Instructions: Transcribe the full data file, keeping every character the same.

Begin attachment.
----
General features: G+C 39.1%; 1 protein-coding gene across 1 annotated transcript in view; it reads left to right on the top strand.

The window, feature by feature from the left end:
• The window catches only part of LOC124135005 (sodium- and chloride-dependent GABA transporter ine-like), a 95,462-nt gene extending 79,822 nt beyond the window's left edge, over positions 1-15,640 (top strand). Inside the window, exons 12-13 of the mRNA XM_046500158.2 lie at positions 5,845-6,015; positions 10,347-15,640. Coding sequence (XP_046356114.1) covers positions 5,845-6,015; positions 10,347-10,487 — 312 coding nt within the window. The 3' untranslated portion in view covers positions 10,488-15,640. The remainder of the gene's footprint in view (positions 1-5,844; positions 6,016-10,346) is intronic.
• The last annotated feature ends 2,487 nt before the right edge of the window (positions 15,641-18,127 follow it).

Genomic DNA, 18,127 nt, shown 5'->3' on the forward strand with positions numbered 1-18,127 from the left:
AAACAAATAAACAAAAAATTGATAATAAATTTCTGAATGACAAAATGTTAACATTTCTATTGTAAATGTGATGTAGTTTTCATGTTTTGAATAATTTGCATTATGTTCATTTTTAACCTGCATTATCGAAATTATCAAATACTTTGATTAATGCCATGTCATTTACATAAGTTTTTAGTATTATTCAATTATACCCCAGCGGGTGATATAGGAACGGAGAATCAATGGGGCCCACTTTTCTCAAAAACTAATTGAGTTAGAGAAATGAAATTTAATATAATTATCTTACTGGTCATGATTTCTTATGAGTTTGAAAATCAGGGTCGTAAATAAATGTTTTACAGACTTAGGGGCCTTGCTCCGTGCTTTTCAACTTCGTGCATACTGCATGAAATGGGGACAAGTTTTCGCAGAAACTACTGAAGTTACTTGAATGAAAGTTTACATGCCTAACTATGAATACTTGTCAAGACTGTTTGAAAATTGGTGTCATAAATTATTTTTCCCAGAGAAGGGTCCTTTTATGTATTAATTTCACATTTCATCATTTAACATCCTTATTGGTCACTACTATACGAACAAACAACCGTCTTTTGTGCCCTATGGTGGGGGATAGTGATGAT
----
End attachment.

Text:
General features: G+C 39.1%; 1 protein-coding gene across 1 annotated transcript in view; it reads left to right on the top strand.

The window, feature by feature from the left end:
• The window catches only part of LOC124135005 (sodium- and chloride-dependent GABA transporter ine-like), a 95,462-nt gene extending 79,822 nt beyond the window's left edge, over positions 1-15,640 (top strand). Inside the window, exons 12-13 of the mRNA XM_046500158.2 lie at positions 5,845-6,015; positions 10,347-15,640. Coding sequence (XP_046356114.1) covers positions 5,845-6,015; positions 10,347-10,487 — 312 coding nt within the window. The 3' untranslated portion in view covers positions 10,488-15,640. The remainder of the gene's footprint in view (positions 1-5,844; positions 6,016-10,346) is intronic.
• The last annotated feature ends 2,487 nt before the right edge of the window (positions 15,641-18,127 follow it).

Genomic DNA, 18,127 nt, shown 5'->3' on the forward strand with positions numbered 1-18,127 from the left:
AAACAAATAAACAAAAAATTGATAATAAATTTCTGAATGACAAAATGTTAACATTTCTATTGTAAATGTGATGTAGTTTTCATGTTTTGAATAATTTGCATTATGTTCATTTTTAACCTGCATTATCGAAATTATCAAATACTTTGATTAATGCCATGTCATTTACATAAGTTTTTAGTATTATTCAATTATACCCCAGCGGGTGATATAGGAACGGAGAATCAATGGGGCCCACTTTTCTCAAAAACTAATTGAGTTAGAGAAATGAAATTTAATATAATTATCTTACTGGTCATGATTTCTTATGAGTTTGAAAATCAGGGTCGTAAATAAATGTTTTACAGACTTAGGGGCCTTGCTCCGTGCTTTTCAACTTCGTGCATACTGCATGAAATGGGGACAAGTTTTCGCAGAAACTACTGAAGTTACTTGAATGAAAGTTTACATGCCTAACTATGAATACTTGTCAAGACTGTTTGAAAATTGGTGTCATAAATTATTTTTCCCAGAGAAGGGTCCTTTTATGTATTAATTTCACATTTCATCATTTAACATCCTTATTGGTCACTACTATACGAACAAACAACCGTCTTTTGTGCCCTATGGTGGGGGATAGTGATGAT